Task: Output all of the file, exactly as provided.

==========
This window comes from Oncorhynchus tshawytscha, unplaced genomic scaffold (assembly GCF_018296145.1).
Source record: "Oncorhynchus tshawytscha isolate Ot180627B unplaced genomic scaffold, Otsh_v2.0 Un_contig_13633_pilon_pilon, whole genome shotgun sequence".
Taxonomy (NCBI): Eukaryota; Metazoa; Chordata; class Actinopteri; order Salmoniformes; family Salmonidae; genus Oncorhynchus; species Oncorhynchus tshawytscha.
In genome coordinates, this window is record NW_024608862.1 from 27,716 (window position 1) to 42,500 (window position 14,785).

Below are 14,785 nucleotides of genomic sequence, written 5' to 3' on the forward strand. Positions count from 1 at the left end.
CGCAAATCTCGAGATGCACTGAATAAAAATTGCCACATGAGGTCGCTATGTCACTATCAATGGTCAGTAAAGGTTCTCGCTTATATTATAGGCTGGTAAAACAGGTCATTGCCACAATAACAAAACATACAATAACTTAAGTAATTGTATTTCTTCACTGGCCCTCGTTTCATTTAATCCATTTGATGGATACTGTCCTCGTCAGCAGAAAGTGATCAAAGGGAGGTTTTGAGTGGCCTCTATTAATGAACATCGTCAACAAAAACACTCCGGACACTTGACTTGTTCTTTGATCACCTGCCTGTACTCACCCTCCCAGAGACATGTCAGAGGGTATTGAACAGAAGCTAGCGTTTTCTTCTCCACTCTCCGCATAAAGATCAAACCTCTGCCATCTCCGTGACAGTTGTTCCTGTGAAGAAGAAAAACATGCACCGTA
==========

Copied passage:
This window comes from Oncorhynchus tshawytscha, unplaced genomic scaffold (assembly GCF_018296145.1).
Source record: "Oncorhynchus tshawytscha isolate Ot180627B unplaced genomic scaffold, Otsh_v2.0 Un_contig_13633_pilon_pilon, whole genome shotgun sequence".
Taxonomy (NCBI): Eukaryota; Metazoa; Chordata; class Actinopteri; order Salmoniformes; family Salmonidae; genus Oncorhynchus; species Oncorhynchus tshawytscha.
In genome coordinates, this window is record NW_024608862.1 from 27,716 (window position 1) to 42,500 (window position 14,785).

Below are 14,785 nucleotides of genomic sequence, written 5' to 3' on the forward strand. Positions count from 1 at the left end.
CGCAAATCTCGAGATGCACTGAATAAAAATTGCCACATGAGGTCGCTATGTCACTATCAATGGTCAGTAAAGGTTCTCGCTTATATTATAGGCTGGTAAAACAGGTCATTGCCACAATAACAAAACATACAATAACTTAAGTAATTGTATTTCTTCACTGGCCCTCGTTTCATTTAATCCATTTGATGGATACTGTCCTCGTCAGCAGAAAGTGATCAAAGGGAGGTTTTGAGTGGCCTCTATTAATGAACATCGTCAACAAAAACACTCCGGACACTTGACTTGTTCTTTGATCACCTGCCTGTACTCACCCTCCCAGAGACATGTCAGAGGGTATTGAACAGAAGCTAGCGTTTTCTTCTCCACTCTCCGCATAAAGATCAAACCTCTGCCATCTCCGTGACAGTTGTTCCTGTGAAGAAGAAAAACATGCACCGTA